FCC Boss Claims Net Neutrality Hurts Small ISPs, But The FCC's Own Data Proves Otherwise

from the fluff-and-nonsense dept

By now we’ve noted countless times how the claim that net neutrality hurt broadband investment is indisputably false. It’s not a debate. Public SEC filings, earnings reports, and numerous CEO statements to investors (who, unlike you, they’re legally not allowed to lie to) have disproven this canard. Data suggesting otherwise usually originates with ISP-paid economists more than willing to twist, distort, cherry pick and massage the numbers until they comply with whatever message is being shoveled toward the media this week.

Despite the “net neutrality-killed investment” claim being decidedly false, it never appears to die. ISPs and FCC boss Ajit Pai continue to desperately cling to this claim as if repetition forges reality itself. The claim has played a starring role in nearly every speech Pai has given on this subject, as well as every press release that has been issued by the FCC. The claim popped up yet again recently, when Ajit Pai issued a press release (pdf) claiming that he had been meeting with five small ISPs, all of which claimed that net neutrality had seriously harmed their ability to expand their broadband footprints. From the release:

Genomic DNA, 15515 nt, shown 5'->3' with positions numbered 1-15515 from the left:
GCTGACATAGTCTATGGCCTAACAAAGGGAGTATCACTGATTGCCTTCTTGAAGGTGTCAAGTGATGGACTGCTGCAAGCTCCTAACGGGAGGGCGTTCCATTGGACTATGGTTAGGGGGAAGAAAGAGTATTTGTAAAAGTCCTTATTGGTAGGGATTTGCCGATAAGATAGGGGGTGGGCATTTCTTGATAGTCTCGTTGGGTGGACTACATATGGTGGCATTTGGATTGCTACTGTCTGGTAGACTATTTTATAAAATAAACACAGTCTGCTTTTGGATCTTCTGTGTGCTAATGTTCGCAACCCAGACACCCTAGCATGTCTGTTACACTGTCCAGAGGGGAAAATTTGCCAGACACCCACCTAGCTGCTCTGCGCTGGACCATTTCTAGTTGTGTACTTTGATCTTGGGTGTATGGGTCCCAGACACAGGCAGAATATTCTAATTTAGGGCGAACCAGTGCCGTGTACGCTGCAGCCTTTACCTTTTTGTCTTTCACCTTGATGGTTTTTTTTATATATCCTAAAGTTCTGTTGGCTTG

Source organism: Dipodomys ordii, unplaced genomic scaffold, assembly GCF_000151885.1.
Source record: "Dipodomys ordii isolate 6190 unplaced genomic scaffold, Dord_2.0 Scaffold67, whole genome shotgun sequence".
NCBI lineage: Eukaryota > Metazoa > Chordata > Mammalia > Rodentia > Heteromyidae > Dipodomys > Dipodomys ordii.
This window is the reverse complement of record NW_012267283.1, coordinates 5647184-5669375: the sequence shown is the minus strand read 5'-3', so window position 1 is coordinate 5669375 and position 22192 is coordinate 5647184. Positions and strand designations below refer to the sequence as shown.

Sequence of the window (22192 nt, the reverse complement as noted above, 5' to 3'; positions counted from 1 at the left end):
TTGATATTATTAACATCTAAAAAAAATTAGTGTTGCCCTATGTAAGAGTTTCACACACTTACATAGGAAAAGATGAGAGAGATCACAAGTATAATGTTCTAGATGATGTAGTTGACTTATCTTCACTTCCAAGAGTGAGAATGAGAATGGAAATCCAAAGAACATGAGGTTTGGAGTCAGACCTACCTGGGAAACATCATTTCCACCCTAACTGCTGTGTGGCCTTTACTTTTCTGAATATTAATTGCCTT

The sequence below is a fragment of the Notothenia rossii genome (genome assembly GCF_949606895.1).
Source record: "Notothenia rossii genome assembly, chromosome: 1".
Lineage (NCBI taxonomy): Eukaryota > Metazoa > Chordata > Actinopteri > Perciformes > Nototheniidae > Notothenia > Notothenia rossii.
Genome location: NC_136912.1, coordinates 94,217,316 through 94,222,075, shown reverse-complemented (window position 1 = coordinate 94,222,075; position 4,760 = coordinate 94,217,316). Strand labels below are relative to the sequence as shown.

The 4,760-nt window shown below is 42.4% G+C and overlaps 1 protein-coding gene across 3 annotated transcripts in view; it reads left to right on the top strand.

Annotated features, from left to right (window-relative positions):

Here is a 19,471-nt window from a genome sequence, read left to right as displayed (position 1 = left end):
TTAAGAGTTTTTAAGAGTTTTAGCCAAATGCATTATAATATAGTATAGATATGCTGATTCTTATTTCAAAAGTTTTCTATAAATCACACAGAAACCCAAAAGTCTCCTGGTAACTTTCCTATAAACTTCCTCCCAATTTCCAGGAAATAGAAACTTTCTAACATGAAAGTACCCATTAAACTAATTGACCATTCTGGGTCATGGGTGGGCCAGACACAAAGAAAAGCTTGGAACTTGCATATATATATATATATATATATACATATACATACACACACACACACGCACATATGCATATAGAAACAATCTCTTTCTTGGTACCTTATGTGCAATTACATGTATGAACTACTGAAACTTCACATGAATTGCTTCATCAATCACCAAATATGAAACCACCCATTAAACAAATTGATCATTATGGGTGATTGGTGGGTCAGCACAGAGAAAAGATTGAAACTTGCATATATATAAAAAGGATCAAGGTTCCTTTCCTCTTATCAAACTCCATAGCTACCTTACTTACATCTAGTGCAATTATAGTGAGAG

“I appreciated the opportunity to speak with small providers across the country to hear how the FCC?s 2015 rules are impacting them on a day-to-day basis. One constant theme I heard was how Title II had slowed investment and injected regulatory uncertainty into their business plans–in short, heavy-handed regulation is making it harder for smaller providers to close the digital divide in rural America. By lightening the regulatory burden from Washington, we will unleash providers to do what they do best: serve their communities and provide broadband access to residents across the country.”

So one, we’ve already noted how Pai’s breathless dedication to “closing the digital divide” are consistently betrayed by his actions, whether it’s his choice to make life easier for business broadband monopolies, to kill broadband programs (launched by Reagan and expanded by Bush Junior) that aid the poor, or to fiddle with broadband deployment metrics to try and obfuscate a lack of competition in the sector. Again, that Pai’s biggest priority is protecting the revenues of the industry’s biggest and most politically-powerful companies isn’t really something that’s open to debate. His voting record is very clear on this subject.